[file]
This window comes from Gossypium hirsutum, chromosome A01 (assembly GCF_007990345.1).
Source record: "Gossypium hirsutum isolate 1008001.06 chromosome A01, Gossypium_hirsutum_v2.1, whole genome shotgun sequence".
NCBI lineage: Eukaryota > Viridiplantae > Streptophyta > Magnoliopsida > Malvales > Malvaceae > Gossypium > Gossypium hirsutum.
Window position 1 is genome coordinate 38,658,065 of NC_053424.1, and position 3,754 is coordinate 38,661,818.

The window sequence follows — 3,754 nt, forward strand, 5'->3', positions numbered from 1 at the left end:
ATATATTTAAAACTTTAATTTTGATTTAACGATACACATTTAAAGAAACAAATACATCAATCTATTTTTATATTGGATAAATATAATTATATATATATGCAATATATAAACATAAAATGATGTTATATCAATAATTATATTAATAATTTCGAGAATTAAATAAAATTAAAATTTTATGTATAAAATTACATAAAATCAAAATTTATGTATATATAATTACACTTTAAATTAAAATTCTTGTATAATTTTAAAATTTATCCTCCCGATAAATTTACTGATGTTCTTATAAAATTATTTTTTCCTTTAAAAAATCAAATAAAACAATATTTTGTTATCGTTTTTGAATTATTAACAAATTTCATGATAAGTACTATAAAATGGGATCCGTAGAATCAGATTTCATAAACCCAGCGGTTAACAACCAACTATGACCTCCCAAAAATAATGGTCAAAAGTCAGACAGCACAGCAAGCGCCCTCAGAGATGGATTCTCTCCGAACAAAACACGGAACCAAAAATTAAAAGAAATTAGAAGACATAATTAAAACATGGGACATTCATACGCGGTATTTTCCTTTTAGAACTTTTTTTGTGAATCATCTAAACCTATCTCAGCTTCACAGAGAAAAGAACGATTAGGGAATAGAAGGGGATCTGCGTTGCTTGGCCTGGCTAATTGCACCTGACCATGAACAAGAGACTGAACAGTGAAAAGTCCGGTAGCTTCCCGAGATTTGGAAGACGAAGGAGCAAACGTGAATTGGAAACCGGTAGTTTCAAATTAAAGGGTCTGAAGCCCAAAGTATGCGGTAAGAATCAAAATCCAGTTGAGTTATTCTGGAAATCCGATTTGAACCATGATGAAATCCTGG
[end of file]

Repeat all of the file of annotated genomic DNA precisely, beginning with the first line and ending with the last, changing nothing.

This window comes from Gossypium hirsutum, chromosome A01 (assembly GCF_007990345.1).
Source record: "Gossypium hirsutum isolate 1008001.06 chromosome A01, Gossypium_hirsutum_v2.1, whole genome shotgun sequence".
NCBI lineage: Eukaryota > Viridiplantae > Streptophyta > Magnoliopsida > Malvales > Malvaceae > Gossypium > Gossypium hirsutum.
Window position 1 is genome coordinate 38,658,065 of NC_053424.1, and position 3,754 is coordinate 38,661,818.

The window sequence follows — 3,754 nt, forward strand, 5'->3', positions numbered from 1 at the left end:
ATATATTTAAAACTTTAATTTTGATTTAACGATACACATTTAAAGAAACAAATACATCAATCTATTTTTATATTGGATAAATATAATTATATATATATGCAATATATAAACATAAAATGATGTTATATCAATAATTATATTAATAATTTCGAGAATTAAATAAAATTAAAATTTTATGTATAAAATTACATAAAATCAAAATTTATGTATATATAATTACACTTTAAATTAAAATTCTTGTATAATTTTAAAATTTATCCTCCCGATAAATTTACTGATGTTCTTATAAAATTATTTTTTCCTTTAAAAAATCAAATAAAACAATATTTTGTTATCGTTTTTGAATTATTAACAAATTTCATGATAAGTACTATAAAATGGGATCCGTAGAATCAGATTTCATAAACCCAGCGGTTAACAACCAACTATGACCTCCCAAAAATAATGGTCAAAAGTCAGACAGCACAGCAAGCGCCCTCAGAGATGGATTCTCTCCGAACAAAACACGGAACCAAAAATTAAAAGAAATTAGAAGACATAATTAAAACATGGGACATTCATACGCGGTATTTTCCTTTTAGAACTTTTTTTGTGAATCATCTAAACCTATCTCAGCTTCACAGAGAAAAGAACGATTAGGGAATAGAAGGGGATCTGCGTTGCTTGGCCTGGCTAATTGCACCTGACCATGAACAAGAGACTGAACAGTGAAAAGTCCGGTAGCTTCCCGAGATTTGGAAGACGAAGGAGCAAACGTGAATTGGAAACCGGTAGTTTCAAATTAAAGGGTCTGAAGCCCAAAGTATGCGGTAAGAATCAAAATCCAGTTGAGTTATTCTGGAAATCCGATTTGAACCATGATGAAATCCTGG